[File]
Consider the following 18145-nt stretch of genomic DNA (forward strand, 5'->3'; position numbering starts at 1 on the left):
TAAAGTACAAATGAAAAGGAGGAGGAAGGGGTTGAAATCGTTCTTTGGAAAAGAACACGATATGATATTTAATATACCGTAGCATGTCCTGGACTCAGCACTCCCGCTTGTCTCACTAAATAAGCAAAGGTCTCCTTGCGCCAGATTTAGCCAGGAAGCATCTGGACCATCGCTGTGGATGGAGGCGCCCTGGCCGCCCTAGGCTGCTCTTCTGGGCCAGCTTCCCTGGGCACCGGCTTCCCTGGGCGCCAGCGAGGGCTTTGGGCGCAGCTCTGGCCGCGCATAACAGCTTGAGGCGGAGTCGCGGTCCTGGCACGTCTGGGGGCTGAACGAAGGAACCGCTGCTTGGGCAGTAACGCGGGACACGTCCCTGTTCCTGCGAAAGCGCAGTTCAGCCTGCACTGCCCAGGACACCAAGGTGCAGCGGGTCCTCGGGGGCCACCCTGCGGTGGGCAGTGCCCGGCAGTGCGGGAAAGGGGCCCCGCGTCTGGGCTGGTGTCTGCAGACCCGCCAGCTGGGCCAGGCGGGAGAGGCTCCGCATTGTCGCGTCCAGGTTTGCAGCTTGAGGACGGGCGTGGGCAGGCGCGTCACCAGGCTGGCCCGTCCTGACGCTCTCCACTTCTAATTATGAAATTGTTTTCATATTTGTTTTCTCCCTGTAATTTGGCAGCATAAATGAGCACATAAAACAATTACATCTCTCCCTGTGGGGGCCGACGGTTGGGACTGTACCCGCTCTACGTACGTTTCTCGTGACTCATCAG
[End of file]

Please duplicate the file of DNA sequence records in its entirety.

Consider the following 18145-nt stretch of genomic DNA (forward strand, 5'->3'; position numbering starts at 1 on the left):
TAAAGTACAAATGAAAAGGAGGAGGAAGGGGTTGAAATCGTTCTTTGGAAAAGAACACGATATGATATTTAATATACCGTAGCATGTCCTGGACTCAGCACTCCCGCTTGTCTCACTAAATAAGCAAAGGTCTCCTTGCGCCAGATTTAGCCAGGAAGCATCTGGACCATCGCTGTGGATGGAGGCGCCCTGGCCGCCCTAGGCTGCTCTTCTGGGCCAGCTTCCCTGGGCACCGGCTTCCCTGGGCGCCAGCGAGGGCTTTGGGCGCAGCTCTGGCCGCGCATAACAGCTTGAGGCGGAGTCGCGGTCCTGGCACGTCTGGGGGCTGAACGAAGGAACCGCTGCTTGGGCAGTAACGCGGGACACGTCCCTGTTCCTGCGAAAGCGCAGTTCAGCCTGCACTGCCCAGGACACCAAGGTGCAGCGGGTCCTCGGGGGCCACCCTGCGGTGGGCAGTGCCCGGCAGTGCGGGAAAGGGGCCCCGCGTCTGGGCTGGTGTCTGCAGACCCGCCAGCTGGGCCAGGCGGGAGAGGCTCCGCATTGTCGCGTCCAGGTTTGCAGCTTGAGGACGGGCGTGGGCAGGCGCGTCACCAGGCTGGCCCGTCCTGACGCTCTCCACTTCTAATTATGAAATTGTTTTCATATTTGTTTTCTCCCTGTAATTTGGCAGCATAAATGAGCACATAAAACAATTACATCTCTCCCTGTGGGGGCCGACGGTTGGGACTGTACCCGCTCTACGTACGTTTCTCGTGACTCATCAG